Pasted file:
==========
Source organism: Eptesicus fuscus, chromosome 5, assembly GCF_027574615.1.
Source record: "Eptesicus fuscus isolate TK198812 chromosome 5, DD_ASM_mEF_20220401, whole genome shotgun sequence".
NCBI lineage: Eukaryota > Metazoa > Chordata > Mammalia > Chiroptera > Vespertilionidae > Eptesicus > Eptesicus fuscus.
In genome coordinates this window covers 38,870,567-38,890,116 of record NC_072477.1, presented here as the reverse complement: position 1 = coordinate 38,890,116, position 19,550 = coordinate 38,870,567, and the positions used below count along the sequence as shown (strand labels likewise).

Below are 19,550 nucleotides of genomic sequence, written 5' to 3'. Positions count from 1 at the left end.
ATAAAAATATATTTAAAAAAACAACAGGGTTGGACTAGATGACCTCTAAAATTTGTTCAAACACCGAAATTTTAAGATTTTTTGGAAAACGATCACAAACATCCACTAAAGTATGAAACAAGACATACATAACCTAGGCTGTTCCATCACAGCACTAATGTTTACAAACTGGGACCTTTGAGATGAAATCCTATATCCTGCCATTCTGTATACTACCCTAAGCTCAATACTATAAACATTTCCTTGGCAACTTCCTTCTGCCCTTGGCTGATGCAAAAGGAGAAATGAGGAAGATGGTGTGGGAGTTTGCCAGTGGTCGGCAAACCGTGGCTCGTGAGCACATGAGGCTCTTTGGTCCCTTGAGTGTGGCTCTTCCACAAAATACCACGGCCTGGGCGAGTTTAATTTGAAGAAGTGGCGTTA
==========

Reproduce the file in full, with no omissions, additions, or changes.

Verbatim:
Source organism: Eptesicus fuscus, chromosome 5, assembly GCF_027574615.1.
Source record: "Eptesicus fuscus isolate TK198812 chromosome 5, DD_ASM_mEF_20220401, whole genome shotgun sequence".
NCBI lineage: Eukaryota > Metazoa > Chordata > Mammalia > Chiroptera > Vespertilionidae > Eptesicus > Eptesicus fuscus.
In genome coordinates this window covers 38,870,567-38,890,116 of record NC_072477.1, presented here as the reverse complement: position 1 = coordinate 38,890,116, position 19,550 = coordinate 38,870,567, and the positions used below count along the sequence as shown (strand labels likewise).

Below are 19,550 nucleotides of genomic sequence, written 5' to 3'. Positions count from 1 at the left end.
ATAAAAATATATTTAAAAAAACAACAGGGTTGGACTAGATGACCTCTAAAATTTGTTCAAACACCGAAATTTTAAGATTTTTTGGAAAACGATCACAAACATCCACTAAAGTATGAAACAAGACATACATAACCTAGGCTGTTCCATCACAGCACTAATGTTTACAAACTGGGACCTTTGAGATGAAATCCTATATCCTGCCATTCTGTATACTACCCTAAGCTCAATACTATAAACATTTCCTTGGCAACTTCCTTCTGCCCTTGGCTGATGCAAAAGGAGAAATGAGGAAGATGGTGTGGGAGTTTGCCAGTGGTCGGCAAACCGTGGCTCGTGAGCACATGAGGCTCTTTGGTCCCTTGAGTGTGGCTCTTCCACAAAATACCACGGCCTGGGCGAGTTTAATTTGAAGAAGTGGCGTTA